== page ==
UK Supermarkets Maintain Growth In January - NIQ

By Reuters
UK Supermarkets Maintain Growth In January - NIQ

Continued growth has been seen in the UK supermarket sector, with 6.6% growth in the four weeks ending 27th January 2024, new data from NIQ has revealed.

This growth is reflective of slowing food inflation (6.1%), which is at its lowest rate since June 2022.

The data also revealed increased volume (+1.3%) in grocery shopping after Christmas compared to last year, when inflation was in double digits. This indicates that shopper behaviour is normalising as inflation eases.

This comes after a report by NIQ company Growth from Knowledge which found that consumer confidence was increasing due to falling inflation.


NIQ also found lower promotional activity in January at 23% – compared to 26% the previous month – which is not surprising due to stores enticing customers over the Christmas period.


Wet weather and storms in January kept shoppers at home, which resulted in an increase in online grocery spend of 6.8%.

Despite this, online grocery retail maintains an 11.2% share of shopping, with in-store shopping only growing 5.3% in the same period.

Shoppers prioritised winter meals, with a focus on saving money and avoiding waste. This meant there was an increase in the sale of fresh meat (+11%) and poultry (+10%) as well as less expensive items such as frozen chips (+15%) and frozen fruit (+14%).

Products also indicated an interest in flexitarian diets, with higher sales of dried vegetables and pulses (+23%), rice and grains (+22%) and herbs and spices (+20%).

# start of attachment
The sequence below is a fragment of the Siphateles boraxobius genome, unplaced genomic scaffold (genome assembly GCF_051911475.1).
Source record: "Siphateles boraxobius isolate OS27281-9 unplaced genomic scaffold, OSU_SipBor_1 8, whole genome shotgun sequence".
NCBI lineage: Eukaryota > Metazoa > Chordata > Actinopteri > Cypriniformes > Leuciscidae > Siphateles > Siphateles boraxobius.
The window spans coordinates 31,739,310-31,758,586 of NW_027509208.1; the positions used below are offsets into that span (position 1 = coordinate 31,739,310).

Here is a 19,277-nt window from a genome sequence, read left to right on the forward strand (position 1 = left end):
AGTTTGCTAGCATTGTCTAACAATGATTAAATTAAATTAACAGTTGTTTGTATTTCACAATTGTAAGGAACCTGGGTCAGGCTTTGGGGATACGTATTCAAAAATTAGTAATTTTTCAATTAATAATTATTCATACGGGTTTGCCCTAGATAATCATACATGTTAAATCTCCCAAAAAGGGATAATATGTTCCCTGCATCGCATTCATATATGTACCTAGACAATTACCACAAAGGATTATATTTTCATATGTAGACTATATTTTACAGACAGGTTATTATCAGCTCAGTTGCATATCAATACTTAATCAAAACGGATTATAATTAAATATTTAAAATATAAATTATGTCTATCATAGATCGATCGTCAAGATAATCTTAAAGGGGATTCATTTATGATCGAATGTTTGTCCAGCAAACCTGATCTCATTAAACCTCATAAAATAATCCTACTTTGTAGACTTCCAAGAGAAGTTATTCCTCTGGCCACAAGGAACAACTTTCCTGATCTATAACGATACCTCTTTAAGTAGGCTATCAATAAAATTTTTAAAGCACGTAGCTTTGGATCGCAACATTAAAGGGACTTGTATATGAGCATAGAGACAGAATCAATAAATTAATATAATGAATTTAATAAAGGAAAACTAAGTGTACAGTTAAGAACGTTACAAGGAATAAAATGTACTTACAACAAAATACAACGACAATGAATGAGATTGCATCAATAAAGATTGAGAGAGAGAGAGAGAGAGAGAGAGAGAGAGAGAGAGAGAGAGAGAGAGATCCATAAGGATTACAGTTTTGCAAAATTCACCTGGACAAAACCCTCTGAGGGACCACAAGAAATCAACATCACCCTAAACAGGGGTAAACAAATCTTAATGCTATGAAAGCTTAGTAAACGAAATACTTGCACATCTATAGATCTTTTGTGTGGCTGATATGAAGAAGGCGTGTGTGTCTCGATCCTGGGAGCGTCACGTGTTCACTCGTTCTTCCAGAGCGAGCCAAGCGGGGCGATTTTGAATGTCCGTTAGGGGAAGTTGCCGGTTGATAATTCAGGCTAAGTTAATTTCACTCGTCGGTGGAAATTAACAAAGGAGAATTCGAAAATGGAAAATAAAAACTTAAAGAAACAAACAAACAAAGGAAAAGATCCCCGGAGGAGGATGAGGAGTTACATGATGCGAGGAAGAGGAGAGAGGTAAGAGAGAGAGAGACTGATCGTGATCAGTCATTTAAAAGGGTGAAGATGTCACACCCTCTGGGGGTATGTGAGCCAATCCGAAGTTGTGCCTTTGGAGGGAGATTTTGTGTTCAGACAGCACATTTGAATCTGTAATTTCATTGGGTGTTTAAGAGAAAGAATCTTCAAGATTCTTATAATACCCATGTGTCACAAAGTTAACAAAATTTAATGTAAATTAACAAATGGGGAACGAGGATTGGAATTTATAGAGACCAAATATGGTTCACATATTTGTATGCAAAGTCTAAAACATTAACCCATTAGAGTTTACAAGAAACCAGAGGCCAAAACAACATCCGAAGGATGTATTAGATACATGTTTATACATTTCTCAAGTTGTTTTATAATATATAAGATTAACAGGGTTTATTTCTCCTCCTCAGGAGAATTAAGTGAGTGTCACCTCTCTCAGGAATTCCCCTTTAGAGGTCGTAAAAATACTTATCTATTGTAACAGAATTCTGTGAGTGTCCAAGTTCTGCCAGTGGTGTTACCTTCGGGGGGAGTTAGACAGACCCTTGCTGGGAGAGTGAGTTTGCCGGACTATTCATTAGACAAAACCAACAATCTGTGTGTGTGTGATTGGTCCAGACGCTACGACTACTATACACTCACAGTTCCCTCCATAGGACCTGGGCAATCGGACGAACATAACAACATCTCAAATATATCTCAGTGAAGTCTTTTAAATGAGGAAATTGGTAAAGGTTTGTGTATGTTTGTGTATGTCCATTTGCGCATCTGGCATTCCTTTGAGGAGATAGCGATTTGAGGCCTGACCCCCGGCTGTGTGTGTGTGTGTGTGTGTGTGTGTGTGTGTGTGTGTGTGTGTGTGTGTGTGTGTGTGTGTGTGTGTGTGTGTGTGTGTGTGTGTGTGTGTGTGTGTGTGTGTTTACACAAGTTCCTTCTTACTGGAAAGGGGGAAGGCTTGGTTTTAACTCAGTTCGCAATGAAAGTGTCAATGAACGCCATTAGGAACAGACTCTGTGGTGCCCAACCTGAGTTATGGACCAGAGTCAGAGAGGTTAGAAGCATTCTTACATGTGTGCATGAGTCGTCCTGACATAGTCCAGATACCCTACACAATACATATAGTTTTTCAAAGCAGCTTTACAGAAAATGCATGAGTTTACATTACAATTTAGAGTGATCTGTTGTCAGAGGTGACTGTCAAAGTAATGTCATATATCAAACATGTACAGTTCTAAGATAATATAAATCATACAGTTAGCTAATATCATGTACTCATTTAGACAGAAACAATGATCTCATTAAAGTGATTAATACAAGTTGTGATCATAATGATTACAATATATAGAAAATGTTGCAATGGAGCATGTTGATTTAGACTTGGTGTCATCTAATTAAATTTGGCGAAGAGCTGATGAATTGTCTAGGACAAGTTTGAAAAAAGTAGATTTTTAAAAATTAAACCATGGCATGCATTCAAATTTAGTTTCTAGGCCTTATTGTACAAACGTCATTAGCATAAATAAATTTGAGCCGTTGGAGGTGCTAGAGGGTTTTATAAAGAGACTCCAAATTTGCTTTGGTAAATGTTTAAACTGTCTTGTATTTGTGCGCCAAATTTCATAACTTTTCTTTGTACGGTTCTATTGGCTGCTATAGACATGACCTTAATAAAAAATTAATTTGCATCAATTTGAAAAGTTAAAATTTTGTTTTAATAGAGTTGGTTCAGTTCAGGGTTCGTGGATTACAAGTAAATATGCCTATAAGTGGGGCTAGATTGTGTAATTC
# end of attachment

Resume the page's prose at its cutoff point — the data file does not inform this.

Unlike Irish data reported by Kantar, there was a 7.3% growth in the sale of beer, wine and spirits in the UK.



Tesco maintained its position as leading UK retailer, and experienced growth of 6.9%.

Over the 12 weeks up to 27 January, the retailers that experienced the most growth were Lidl (+13.2%), Marks and Spencer (+11.6%) and Ocado (+11.3%).

NIQ’s head of retail and business insight Mike Watkins acknowledged that shopping habits are generally more conservative after the Christmas period. He noted at shoppers spend 24% less on food and drink in January than they had the previous month.

Watkins concluded, “As we look ahead and sentiments and shopper behaviour change, we expect to see the trend of managing overall basket spend continue even as inflation continues to slow, with Easter and warmer weather in spring giving the next boost to FMCG (fast-moving consumer goods) spend.”

Read More: UK Grocery Price Inflation Falls At Slower Rate Than Expected – Kantar

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